|Item Weight||12 ounces|
|Product Dimensions||12.1 x 8.1 x 6.8 inches|
|Item model number||387000|
|Number of Items||1|
|Size||1.1 Pound (1-Pack)|
|Manufacturer Part Number||387000|
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DAS Air Hardening Modeling Clay, 1.1 Pound Block, White (387000)
|Price:||$11.43 & FREE Shipping|
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- Great for both classroom and studio use
- Doesn't require oven baking - air dries in 24 hours
- Super pliability helps build hand strength and fine motor skills
- Perfect for all ages
- Earn free supplies - Visit the Prang Power website for program information
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Air hardening model clay. Educational and provides hours of fun. This item is manufactured in Italy. Recommended for ages three and up
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I'm currently making a ball jointed doll (BJD) and have successfully sculpted the lower torso and one thigh joint since yesterday. Although the clay seemed sort of difficult to work with when I first opened the package, continuously using it helped remove that problem! The clay has a hard time sticking to itself if it's either too dry or too wet. I've found the best consistency to stick it with another piece of the clay is when is starts becoming sticky to your fingers. I'd recommend wetting the area you're planning on sticking it to very slightly to get an even stickage. Another tip for that is to use your fingers to press down firmly at the very edge of the clay to smooth it (paper thin) onto another piece of clay. Metal clay tools work very well for building your clay as well.
The texture of the clay, as another reviewer pointed out, is very fibrous. You will not be able to put fine details on your project if it involves cutting deeply into your clay because the fibers cause the clay to drag down (think how thick grassy mud reacts to that - it is a similar effect). Although this does have its cons, the fibers of the clay make it so when your project is dry and you need to add more clay, it doesn't cause a problem. In fact, I found adding wet clay on to water-dampened dry clay MUCH easier to work with that sculpting wet clay onto wet clay. The texture of the DAS paper clay also allows for a very smooth finish. All you need is a dab of water on your finger tips to rub the clay until it is ceramic-smooth.
When drying, the clay becomes very cold. I'm sure there is science behind this that I'm not aware of, but when fully dry, it no longer has that refrigerator-cold feeling to it. It's also a great way to tell if it's really dry all the way through. It will be room temperature instead of cool. It's much easier to create fine details when your projects is dry (or mostly dry). You can use an exacto knife to shave away the dry pieces. They do not break away in chunks if your projects is dry. It really as if you are shaving away paper-thin pieces of dry clay. If you do this (which I recommend for this product), sand your projects down and smooth out with a dab of water on your finger tips. A dried product will still be reactive to water. I highly recommend sealing your project with a waterproof finish to increase durability and protect it from the elements. That being said, I still would not recommend this clay for an outdoor clay project even with a waterproof sealant. Being an air-dry clay, it is still more fragile than say, polymer clay baked crafts.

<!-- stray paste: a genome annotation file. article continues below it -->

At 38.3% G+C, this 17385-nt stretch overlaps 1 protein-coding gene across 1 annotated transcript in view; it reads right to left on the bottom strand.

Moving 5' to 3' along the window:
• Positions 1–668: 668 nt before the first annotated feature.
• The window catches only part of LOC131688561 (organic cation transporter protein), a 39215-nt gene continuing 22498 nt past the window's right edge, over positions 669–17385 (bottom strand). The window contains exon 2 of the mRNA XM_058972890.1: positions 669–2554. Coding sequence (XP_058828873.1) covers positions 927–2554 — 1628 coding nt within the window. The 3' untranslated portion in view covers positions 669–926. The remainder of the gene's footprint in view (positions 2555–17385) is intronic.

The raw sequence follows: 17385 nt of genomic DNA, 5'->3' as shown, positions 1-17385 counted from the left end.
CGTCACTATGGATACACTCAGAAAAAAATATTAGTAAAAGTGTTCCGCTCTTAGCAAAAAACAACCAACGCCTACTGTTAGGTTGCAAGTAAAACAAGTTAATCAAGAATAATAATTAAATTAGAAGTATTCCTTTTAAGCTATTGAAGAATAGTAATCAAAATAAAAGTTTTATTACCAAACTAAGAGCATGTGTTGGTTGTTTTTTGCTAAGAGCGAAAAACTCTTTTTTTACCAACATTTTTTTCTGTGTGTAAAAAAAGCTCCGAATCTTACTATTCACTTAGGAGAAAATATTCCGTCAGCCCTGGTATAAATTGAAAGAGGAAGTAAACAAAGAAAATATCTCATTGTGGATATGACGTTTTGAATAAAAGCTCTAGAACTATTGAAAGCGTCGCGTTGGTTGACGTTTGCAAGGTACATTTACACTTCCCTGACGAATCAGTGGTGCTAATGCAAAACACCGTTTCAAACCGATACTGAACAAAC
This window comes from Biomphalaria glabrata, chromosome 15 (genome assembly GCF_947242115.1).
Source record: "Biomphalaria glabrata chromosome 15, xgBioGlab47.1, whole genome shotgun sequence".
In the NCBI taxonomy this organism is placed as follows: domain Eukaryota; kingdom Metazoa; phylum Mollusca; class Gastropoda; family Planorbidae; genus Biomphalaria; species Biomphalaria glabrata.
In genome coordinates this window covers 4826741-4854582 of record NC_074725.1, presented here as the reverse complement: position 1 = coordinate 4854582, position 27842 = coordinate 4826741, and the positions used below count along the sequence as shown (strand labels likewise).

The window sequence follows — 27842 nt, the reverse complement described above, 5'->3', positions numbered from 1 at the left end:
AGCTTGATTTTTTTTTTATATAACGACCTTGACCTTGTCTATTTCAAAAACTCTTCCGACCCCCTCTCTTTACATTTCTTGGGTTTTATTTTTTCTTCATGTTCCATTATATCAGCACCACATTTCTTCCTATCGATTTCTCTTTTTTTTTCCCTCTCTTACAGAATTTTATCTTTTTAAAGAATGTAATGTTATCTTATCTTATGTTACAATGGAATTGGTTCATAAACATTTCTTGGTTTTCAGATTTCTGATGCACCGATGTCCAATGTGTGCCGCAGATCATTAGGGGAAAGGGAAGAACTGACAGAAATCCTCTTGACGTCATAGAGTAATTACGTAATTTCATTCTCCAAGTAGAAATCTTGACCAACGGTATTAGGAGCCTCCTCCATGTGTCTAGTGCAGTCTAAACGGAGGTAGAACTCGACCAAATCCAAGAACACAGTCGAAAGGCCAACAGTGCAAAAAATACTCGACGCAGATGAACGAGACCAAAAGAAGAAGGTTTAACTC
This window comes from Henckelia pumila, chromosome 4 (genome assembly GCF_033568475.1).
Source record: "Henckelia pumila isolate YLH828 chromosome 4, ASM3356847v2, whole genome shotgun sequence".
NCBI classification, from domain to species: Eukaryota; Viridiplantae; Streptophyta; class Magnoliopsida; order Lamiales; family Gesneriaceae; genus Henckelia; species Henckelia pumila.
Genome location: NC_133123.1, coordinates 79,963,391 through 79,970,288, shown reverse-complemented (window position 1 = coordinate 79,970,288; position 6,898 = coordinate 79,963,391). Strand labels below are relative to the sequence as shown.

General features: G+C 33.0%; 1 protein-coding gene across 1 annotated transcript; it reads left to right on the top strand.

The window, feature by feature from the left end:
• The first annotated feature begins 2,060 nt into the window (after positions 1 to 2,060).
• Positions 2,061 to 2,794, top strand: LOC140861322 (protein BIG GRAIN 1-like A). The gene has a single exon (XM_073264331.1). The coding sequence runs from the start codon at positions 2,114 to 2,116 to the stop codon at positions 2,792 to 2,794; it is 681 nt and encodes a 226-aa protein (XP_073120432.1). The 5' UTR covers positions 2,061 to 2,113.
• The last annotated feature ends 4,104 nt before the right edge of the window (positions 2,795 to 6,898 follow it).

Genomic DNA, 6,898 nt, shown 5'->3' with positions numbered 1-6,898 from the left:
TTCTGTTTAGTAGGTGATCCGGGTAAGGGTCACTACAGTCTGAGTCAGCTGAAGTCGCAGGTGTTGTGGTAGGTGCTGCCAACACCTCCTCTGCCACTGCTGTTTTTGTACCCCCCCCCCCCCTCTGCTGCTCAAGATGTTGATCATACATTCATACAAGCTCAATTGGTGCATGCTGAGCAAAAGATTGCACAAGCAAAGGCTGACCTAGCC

Speaking of baked! To dry this particular clay, I've learned (from reading on the internet as well as experimenting) that you can speed up your dry time for larger projects by putting in the oven for 300F for 30 minutes at a time. It works wonderfully. The smooth texture of the clay once it's dried makes it very easy to paint onto, so that is another plus.
One last thing, this clay dries out my hands a LOT. Working with it for a few hours basically absorbed all of the moisture in my hands and made it mildly uncomfortable for the night. It also sticks to your hands and skin very well and is difficult to wash off when it dries on there completely. Use gloves if you can, otherwise, keep some aquaphor lotion handy.
In the end, despite some flaws, I do like this paper clay, and after figuring out the tricks to using it, I'd use it again (especially because of the price!
I've included some pictures with and without the flash settings to show the difference in color when wet and dry, as well as the smooth finish.
I make fairy homes with it, is the best one I have tried.
I wish it was less expensive...
But it is a good investment for me, no cracks and it dries white ready to paint!!! YEAH!
It is easy to work with and very malleable, also easy to add on and it sticks to it self ( I ad watered down Elmer's glue in between my small pieces additions) I do have a spray battle close by and I smooth it out with my wet fingers. I also prepare the clay half hour before I am using by spraying it and keep it in a air tight container. After I am done I brush my hands off and clean all my tools. My hands never feel dry after using DAS.I am 58 years old.
Before I create with my clay, I break the block apart in an air tight plastic container and spray the clay with water and let it sit for a few hours. I think people who don't like the clay are skipping adding a little moisture to it first. I keep a small bowl of water and a painter's rag on my workspace to wet or dry my fingers as needed.